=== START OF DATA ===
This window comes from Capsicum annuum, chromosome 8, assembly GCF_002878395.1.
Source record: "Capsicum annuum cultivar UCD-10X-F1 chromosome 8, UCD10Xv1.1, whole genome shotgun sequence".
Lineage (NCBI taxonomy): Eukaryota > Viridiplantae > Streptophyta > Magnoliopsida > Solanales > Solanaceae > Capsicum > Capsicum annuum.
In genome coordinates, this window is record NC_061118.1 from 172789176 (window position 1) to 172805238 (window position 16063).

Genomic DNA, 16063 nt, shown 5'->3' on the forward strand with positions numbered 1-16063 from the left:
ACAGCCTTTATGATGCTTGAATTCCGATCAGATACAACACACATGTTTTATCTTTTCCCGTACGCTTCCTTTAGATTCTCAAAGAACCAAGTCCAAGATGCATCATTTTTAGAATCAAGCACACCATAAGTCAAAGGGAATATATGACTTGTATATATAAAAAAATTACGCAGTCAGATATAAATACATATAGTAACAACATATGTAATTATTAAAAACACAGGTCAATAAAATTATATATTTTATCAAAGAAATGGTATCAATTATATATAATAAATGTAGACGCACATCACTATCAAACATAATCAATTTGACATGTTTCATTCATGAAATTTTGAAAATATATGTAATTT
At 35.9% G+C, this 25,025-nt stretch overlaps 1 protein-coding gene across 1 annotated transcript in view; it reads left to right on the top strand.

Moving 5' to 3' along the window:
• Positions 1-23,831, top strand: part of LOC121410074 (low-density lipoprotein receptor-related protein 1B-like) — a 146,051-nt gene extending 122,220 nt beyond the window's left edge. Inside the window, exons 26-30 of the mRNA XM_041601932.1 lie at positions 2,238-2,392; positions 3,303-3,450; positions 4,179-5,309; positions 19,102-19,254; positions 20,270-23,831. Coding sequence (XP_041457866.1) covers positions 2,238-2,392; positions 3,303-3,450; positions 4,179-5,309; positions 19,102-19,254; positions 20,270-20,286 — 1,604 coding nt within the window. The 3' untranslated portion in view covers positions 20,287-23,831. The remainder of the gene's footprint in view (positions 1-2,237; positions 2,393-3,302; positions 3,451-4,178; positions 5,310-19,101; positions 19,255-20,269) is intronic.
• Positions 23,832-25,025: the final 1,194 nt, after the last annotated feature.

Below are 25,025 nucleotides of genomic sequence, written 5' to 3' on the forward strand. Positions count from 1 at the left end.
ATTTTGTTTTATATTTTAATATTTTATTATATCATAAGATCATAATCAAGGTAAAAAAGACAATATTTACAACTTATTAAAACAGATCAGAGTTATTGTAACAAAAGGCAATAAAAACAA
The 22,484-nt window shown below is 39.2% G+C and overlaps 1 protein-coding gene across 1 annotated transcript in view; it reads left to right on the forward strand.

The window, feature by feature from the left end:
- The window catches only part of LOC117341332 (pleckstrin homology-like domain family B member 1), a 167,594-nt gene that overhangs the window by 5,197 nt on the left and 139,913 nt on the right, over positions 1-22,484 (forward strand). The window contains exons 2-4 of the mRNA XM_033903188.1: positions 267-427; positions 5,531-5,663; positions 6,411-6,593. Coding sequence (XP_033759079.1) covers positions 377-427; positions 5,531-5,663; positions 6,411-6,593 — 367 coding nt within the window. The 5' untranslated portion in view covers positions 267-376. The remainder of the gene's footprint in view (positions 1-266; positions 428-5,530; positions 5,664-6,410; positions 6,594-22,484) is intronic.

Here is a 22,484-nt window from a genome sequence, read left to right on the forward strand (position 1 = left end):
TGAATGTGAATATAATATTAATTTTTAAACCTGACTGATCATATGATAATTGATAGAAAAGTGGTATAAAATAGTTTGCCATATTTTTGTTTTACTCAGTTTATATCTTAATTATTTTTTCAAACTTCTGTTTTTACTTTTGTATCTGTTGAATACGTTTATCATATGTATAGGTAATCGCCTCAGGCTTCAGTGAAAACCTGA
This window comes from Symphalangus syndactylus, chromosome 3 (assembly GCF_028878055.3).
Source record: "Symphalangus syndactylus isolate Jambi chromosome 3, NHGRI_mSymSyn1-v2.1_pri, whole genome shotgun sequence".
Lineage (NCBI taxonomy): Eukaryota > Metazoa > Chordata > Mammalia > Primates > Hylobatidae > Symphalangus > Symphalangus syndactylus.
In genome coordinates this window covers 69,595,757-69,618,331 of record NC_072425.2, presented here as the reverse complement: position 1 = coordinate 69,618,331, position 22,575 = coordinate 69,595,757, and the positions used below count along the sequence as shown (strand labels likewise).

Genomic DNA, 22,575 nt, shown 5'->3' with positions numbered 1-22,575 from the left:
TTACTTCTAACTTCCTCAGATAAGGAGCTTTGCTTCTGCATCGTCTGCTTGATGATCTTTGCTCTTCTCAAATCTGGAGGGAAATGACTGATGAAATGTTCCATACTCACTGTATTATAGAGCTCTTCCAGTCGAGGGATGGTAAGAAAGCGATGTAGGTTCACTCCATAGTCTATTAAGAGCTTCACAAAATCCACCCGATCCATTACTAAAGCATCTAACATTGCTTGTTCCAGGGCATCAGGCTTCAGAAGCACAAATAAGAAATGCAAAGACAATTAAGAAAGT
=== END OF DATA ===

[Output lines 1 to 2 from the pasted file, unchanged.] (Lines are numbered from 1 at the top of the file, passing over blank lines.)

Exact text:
This window comes from Capsicum annuum, chromosome 8, assembly GCF_002878395.1.
Source record: "Capsicum annuum cultivar UCD-10X-F1 chromosome 8, UCD10Xv1.1, whole genome shotgun sequence".